“VISHNER–Mayer. Forced into this life on February 13, 1949. Left on purpose on August 22, 2013.”
So reads the New York Times obituary that legendary anti-war Yippie activist Mayer Vishner left to be posted after his death. Left On Purpose is the story of a multi-year friendship between filmmaker Justin Schein and Mayer Vishner, associate of Abbie Hoffman’s, former editor, stubborn contrarian. What begins with Schein’s simple curiosity about Mayer’s intellect, values and the rebellious legacy of his countercultural generation turns into a dark yet also profoundly humorous journey through what Mayer references as “My existential project.” For, despite years of therapy and medication, Mayer is deeply depressed. He believes existential suffering to be as painful as physical suffering– and, in his view, just as incurable. Claiming to his doctor that he is “dying of loneliness,” fearful of becoming a burden to others, his health ravaged by years of alcoholism, Mayer asserts his right to his “last political act,” the right to end his life. Justin, in turn, is forced to figure out how to negotiate his role as filmmaker and friend.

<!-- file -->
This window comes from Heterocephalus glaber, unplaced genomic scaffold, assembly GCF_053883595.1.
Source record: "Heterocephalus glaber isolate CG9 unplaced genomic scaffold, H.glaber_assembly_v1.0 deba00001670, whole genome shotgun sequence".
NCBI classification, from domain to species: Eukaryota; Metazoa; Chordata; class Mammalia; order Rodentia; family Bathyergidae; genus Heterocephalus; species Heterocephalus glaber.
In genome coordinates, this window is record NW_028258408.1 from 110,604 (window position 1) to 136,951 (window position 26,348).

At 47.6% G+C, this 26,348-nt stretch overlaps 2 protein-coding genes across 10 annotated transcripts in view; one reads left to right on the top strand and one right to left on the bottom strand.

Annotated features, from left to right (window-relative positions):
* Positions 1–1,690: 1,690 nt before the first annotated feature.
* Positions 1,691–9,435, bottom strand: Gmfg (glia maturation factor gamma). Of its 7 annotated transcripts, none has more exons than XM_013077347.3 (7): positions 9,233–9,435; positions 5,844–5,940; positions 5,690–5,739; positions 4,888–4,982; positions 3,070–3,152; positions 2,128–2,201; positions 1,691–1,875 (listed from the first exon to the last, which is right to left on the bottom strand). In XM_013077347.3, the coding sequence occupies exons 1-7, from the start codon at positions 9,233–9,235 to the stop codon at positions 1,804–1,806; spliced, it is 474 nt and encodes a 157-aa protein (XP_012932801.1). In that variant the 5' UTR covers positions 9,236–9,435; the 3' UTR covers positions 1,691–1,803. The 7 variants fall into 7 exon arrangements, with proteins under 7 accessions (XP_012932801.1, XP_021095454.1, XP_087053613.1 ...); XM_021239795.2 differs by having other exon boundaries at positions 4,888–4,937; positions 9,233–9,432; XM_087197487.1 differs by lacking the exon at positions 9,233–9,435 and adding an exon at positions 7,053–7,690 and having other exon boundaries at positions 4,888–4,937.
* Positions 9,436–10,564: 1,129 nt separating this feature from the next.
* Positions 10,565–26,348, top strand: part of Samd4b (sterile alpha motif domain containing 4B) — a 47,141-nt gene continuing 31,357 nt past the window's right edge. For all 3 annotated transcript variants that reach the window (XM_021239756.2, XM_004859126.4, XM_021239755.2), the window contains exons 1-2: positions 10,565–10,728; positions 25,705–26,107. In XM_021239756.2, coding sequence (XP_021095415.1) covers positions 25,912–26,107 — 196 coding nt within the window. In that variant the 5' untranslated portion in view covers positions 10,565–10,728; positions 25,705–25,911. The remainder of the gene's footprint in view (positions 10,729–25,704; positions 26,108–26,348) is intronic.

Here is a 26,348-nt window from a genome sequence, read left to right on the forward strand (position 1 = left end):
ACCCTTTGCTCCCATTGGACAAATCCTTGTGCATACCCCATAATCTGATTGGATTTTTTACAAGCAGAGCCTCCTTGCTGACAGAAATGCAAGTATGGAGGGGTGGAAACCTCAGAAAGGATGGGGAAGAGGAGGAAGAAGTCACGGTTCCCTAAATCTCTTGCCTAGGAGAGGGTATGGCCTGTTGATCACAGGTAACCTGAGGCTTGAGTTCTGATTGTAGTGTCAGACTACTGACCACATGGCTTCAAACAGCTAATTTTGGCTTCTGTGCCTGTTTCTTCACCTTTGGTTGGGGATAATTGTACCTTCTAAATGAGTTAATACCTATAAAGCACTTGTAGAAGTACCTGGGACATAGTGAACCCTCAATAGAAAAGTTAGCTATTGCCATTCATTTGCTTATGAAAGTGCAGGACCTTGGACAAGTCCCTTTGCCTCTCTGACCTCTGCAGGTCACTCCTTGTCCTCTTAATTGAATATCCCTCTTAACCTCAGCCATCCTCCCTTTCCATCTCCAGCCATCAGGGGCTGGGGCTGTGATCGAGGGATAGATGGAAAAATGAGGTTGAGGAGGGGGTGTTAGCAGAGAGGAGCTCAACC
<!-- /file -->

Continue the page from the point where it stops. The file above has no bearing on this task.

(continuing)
A gripping, character-driven, multi-layered story, Left On Purpose is a film about social responsibility and the ethics of filmmaking. It’s also a story about a generation for whom hedonistic witty defiance of the rules of bourgeois American normative life was a vital way of being––and choosing not to be. Most of all, it is a film about facing the difficult choices of helping a friend in pain.